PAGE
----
Last night’s meeting showed a lack of respect for the Town Council’s position of authority in the Town. It was a good step towards leadership, but it’s clear that they are going to need to TAKE their leadership back. There will be no shortage of complaints, but complaints don’t fill the leadership void. Culver’s unofficial motto has always been “Change is bad even when it’s change for the better”. The Town Council needs to ignore that and be the instigator of change. Change for the better…
As previously discussed here I attended the Comprehensive Plan Breakout Session for businesses on Tuesday, April 23, 2013. Mr. Ralph Winters was also at that meeting and made a statement I thought was somewhat profound. I jotted it down so that I could get it right. “We are not so much a resort community as a community of second homes.” That idea resonated with me… While we do have lots of “rentals”, we do not have any hotel space to speak of. The Cove has mostly gone private, to the point that I don’t remember the last time I saw a conference there. This suggests a different kind of resort community.
The work on the new comprehensive plan has begun and I attended three meetings in this week. On Monday evening there was a Steering Committee meeting with Houseal Lavigne where we were given information regarding doing small group outreach. This was for the Steering Committee to make presentations to groups that are unable to attend the regular community meetings or groups that have special interest. I honestly do not know how effective this will be since everyone on the Steering Committee is already active in the community as well as their individual businesses but it was an interesting exercise. I told the Town Manager, Dave Schoeff, that I would be willing to help with one of these, if approached, but I do see that I would go out looking for groups to give presentations.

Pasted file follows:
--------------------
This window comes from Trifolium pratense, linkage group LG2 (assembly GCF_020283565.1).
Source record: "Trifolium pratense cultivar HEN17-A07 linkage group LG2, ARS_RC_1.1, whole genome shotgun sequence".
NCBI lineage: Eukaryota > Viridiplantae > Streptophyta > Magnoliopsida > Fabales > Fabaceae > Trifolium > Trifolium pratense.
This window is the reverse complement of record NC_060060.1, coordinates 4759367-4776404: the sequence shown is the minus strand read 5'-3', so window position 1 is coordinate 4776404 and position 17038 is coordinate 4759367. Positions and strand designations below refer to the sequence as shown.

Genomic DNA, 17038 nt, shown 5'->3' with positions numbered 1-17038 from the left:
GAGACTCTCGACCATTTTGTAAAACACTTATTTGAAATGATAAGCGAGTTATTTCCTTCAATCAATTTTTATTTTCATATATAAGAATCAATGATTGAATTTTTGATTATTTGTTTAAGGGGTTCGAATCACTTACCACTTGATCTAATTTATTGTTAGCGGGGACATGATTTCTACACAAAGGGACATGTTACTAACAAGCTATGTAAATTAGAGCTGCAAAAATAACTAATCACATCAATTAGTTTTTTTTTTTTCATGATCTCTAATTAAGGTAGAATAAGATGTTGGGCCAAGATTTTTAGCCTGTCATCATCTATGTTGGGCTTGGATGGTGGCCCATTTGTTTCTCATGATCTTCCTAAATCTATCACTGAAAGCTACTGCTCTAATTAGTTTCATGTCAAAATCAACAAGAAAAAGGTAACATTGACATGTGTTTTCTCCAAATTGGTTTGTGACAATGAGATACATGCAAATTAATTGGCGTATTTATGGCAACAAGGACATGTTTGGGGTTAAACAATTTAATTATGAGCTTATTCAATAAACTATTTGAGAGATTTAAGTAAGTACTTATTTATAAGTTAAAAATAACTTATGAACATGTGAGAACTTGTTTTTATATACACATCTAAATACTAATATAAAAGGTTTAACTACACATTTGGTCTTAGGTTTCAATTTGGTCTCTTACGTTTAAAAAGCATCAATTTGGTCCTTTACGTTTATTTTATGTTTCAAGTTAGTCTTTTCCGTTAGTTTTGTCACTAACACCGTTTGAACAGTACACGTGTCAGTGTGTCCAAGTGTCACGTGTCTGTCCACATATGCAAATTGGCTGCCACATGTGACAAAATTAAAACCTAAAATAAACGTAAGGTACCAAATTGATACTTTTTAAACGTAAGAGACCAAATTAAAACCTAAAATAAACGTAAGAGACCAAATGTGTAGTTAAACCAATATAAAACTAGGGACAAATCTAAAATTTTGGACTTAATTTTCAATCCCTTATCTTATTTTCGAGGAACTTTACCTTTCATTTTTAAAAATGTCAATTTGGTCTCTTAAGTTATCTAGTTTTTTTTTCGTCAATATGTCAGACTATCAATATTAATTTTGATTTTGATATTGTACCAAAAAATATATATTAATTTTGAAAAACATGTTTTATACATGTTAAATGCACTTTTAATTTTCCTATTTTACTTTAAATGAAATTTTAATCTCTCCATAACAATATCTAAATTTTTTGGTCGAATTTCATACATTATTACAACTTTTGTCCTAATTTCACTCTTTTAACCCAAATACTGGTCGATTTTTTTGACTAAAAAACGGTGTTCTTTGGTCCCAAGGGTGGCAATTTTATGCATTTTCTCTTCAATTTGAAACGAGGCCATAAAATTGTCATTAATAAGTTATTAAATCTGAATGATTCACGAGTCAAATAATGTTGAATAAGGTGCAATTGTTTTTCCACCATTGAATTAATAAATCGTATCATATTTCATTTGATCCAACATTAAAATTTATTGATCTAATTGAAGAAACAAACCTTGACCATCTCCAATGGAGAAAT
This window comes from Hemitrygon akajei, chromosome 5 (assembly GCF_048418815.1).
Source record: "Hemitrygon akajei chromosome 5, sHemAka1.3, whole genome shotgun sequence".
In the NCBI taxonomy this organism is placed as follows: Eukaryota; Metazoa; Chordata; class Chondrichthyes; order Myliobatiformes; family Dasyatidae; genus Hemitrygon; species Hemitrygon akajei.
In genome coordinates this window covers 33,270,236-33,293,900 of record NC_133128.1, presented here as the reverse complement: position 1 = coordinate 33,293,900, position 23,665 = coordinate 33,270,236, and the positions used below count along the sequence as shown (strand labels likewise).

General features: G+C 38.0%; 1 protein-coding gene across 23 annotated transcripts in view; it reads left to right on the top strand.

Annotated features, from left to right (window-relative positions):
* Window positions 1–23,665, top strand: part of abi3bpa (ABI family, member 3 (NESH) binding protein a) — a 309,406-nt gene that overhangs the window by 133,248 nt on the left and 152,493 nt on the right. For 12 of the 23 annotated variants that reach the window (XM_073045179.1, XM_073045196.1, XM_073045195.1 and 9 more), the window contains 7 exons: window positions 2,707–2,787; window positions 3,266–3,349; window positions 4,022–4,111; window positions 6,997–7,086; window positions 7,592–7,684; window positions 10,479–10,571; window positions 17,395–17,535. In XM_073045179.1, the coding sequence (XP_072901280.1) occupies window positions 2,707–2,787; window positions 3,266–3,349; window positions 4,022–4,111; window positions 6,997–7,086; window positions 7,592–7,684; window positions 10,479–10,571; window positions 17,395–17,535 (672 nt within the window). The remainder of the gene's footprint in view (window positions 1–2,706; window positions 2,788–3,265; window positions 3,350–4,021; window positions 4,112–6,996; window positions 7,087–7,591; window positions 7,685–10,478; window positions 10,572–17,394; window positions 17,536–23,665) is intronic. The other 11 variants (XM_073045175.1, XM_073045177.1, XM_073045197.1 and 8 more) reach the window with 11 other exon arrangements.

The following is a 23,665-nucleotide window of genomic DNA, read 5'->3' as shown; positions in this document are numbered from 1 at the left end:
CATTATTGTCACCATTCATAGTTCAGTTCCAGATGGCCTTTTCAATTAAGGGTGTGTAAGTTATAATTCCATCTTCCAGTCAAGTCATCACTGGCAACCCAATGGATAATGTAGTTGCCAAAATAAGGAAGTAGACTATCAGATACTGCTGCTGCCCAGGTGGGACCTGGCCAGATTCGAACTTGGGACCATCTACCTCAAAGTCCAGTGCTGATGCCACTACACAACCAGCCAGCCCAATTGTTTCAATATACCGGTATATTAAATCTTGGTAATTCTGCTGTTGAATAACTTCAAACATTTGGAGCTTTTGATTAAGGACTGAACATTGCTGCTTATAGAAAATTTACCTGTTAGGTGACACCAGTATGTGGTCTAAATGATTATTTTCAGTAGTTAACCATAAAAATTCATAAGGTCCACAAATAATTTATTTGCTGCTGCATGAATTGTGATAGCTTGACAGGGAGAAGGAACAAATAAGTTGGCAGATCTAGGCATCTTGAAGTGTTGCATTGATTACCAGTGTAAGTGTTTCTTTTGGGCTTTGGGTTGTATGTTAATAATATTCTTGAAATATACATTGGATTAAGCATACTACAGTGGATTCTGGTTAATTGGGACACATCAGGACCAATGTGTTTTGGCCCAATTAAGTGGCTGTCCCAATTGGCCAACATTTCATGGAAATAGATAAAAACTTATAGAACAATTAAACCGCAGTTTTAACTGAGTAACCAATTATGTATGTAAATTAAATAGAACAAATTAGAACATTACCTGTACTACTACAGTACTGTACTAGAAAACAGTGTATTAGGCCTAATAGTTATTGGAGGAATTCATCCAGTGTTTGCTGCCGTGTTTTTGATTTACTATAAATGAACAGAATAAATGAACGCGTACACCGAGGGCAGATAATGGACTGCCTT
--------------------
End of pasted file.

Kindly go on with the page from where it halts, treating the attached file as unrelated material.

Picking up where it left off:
In conjunction with and immediately following that meeting was the first community meeting. While participation was less than stellar (only about 25 people were in attendance) there were some consistent themes that came out of the meeting. It did not take long for affordable housing to bubble to the top. Unfortunately affordable housing is a hard one for people to get their arms around and everyone’s definition seems to be somewhat different. Probably the second most discussed issue which was touched on several times was “identity” of Culver, i.e. are we or do we want to be a resort community. (More on that later.)
The Antiquarian and Historical Society of Culver (AHS) bought lunch for me and a few other Culver citizens on Tuesday to solicit our opinions. They should know how opinionated I am by now… Lunch was appreciated, but not necessary!
AHS is floating the idea that Culver needs a Visitor’s Center and that this would be a good combination with a new History Museum. An opportunity to kill two birds with one stone, so to speak. I heard most of this presentation once before at the Culver Chamber of Commerce meeting in February. Both times I had to agree that a visitor’s center would be nice, but wondered if our tourist season is long enough to justify it.